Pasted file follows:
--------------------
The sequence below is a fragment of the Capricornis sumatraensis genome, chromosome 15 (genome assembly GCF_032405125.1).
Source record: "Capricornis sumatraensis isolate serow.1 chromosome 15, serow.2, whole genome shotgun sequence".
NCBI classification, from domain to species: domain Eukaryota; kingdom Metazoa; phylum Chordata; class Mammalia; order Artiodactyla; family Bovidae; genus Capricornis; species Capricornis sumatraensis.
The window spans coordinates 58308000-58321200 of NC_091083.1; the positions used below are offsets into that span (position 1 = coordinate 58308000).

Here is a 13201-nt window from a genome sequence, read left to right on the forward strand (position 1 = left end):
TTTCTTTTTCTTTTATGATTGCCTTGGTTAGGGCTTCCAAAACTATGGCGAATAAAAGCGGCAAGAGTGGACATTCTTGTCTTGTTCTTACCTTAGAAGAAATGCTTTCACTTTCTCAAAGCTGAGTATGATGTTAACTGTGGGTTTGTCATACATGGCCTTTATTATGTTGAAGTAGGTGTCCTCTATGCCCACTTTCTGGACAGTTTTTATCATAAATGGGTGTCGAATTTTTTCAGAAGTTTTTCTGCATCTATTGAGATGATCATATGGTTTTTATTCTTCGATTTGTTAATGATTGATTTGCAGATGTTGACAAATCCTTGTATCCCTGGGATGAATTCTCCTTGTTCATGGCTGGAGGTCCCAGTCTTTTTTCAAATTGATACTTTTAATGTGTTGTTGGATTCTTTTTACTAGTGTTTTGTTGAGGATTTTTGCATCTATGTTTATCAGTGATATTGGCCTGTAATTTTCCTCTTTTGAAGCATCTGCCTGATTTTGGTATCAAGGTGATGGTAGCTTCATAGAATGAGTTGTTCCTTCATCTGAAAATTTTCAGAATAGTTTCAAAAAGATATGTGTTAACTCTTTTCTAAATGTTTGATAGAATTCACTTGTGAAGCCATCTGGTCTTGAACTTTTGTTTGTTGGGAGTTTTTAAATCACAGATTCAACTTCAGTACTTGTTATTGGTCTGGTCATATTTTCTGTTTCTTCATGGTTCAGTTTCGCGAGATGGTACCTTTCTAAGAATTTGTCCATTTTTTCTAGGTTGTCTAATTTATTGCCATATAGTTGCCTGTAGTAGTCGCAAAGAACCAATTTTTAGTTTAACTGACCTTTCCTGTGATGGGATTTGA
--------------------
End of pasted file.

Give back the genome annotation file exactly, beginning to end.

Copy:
The sequence below is a fragment of the Capricornis sumatraensis genome, chromosome 15 (genome assembly GCF_032405125.1).
Source record: "Capricornis sumatraensis isolate serow.1 chromosome 15, serow.2, whole genome shotgun sequence".
NCBI classification, from domain to species: domain Eukaryota; kingdom Metazoa; phylum Chordata; class Mammalia; order Artiodactyla; family Bovidae; genus Capricornis; species Capricornis sumatraensis.
The window spans coordinates 58308000-58321200 of NC_091083.1; the positions used below are offsets into that span (position 1 = coordinate 58308000).

Here is a 13201-nt window from a genome sequence, read left to right on the forward strand (position 1 = left end):
TTTCTTTTTCTTTTATGATTGCCTTGGTTAGGGCTTCCAAAACTATGGCGAATAAAAGCGGCAAGAGTGGACATTCTTGTCTTGTTCTTACCTTAGAAGAAATGCTTTCACTTTCTCAAAGCTGAGTATGATGTTAACTGTGGGTTTGTCATACATGGCCTTTATTATGTTGAAGTAGGTGTCCTCTATGCCCACTTTCTGGACAGTTTTTATCATAAATGGGTGTCGAATTTTTTCAGAAGTTTTTCTGCATCTATTGAGATGATCATATGGTTTTTATTCTTCGATTTGTTAATGATTGATTTGCAGATGTTGACAAATCCTTGTATCCCTGGGATGAATTCTCCTTGTTCATGGCTGGAGGTCCCAGTCTTTTTTCAAATTGATACTTTTAATGTGTTGTTGGATTCTTTTTACTAGTGTTTTGTTGAGGATTTTTGCATCTATGTTTATCAGTGATATTGGCCTGTAATTTTCCTCTTTTGAAGCATCTGCCTGATTTTGGTATCAAGGTGATGGTAGCTTCATAGAATGAGTTGTTCCTTCATCTGAAAATTTTCAGAATAGTTTCAAAAAGATATGTGTTAACTCTTTTCTAAATGTTTGATAGAATTCACTTGTGAAGCCATCTGGTCTTGAACTTTTGTTTGTTGGGAGTTTTTAAATCACAGATTCAACTTCAGTACTTGTTATTGGTCTGGTCATATTTTCTGTTTCTTCATGGTTCAGTTTCGCGAGATGGTACCTTTCTAAGAATTTGTCCATTTTTTCTAGGTTGTCTAATTTATTGCCATATAGTTGCCTGTAGTAGTCGCAAAGAACCAATTTTTAGTTTAACTGACCTTTCCTGTGATGGGATTTGA